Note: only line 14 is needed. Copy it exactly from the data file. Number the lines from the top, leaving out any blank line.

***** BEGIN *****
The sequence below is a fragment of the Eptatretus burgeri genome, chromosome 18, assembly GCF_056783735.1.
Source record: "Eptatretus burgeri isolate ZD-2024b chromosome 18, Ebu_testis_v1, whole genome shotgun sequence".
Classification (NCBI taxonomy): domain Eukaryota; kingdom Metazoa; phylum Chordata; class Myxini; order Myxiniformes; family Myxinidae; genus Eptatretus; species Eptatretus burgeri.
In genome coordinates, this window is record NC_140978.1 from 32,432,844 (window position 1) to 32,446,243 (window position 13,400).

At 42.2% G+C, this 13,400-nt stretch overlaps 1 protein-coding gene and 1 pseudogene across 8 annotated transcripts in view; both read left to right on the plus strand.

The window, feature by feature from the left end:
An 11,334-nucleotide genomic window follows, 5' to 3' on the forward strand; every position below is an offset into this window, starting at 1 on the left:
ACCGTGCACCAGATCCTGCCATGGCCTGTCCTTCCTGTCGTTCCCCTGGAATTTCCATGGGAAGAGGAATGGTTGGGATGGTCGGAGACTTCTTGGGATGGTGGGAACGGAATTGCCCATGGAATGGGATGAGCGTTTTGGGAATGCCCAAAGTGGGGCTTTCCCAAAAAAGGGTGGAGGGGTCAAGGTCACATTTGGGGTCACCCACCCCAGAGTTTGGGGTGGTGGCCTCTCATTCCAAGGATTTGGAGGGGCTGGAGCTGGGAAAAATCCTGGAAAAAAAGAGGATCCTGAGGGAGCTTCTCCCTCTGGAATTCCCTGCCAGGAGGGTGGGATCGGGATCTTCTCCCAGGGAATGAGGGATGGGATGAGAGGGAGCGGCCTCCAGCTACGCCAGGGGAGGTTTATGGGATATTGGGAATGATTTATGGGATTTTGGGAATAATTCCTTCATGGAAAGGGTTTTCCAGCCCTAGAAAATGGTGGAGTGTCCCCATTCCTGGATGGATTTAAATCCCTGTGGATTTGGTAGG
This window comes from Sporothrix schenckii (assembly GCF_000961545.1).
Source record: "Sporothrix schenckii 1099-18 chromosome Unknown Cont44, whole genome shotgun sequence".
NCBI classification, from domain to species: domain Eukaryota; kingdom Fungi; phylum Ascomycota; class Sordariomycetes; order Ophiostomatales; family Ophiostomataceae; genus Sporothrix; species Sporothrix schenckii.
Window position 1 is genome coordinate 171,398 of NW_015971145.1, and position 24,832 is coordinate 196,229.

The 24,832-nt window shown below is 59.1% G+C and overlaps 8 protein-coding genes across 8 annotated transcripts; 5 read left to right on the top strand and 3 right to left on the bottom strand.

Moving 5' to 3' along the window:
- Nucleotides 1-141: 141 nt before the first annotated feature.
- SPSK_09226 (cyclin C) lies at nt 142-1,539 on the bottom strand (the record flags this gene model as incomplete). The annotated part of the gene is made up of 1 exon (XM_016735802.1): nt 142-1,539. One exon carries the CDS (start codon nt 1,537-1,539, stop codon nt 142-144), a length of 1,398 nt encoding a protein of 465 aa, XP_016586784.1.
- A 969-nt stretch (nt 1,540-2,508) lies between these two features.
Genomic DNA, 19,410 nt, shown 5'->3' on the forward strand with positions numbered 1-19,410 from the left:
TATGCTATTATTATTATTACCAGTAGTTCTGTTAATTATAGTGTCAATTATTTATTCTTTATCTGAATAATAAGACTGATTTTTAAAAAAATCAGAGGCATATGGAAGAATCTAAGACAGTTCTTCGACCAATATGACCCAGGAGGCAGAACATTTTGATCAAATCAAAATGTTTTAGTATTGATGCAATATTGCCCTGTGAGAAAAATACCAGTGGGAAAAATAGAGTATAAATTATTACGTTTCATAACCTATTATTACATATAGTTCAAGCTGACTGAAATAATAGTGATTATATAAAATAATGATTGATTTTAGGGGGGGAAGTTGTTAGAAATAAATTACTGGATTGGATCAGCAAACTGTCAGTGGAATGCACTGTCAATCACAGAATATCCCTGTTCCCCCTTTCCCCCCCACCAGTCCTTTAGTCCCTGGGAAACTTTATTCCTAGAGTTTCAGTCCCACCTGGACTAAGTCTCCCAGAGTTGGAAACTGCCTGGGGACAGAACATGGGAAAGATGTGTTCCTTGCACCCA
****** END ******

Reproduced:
Moving 5' to 3' along the window: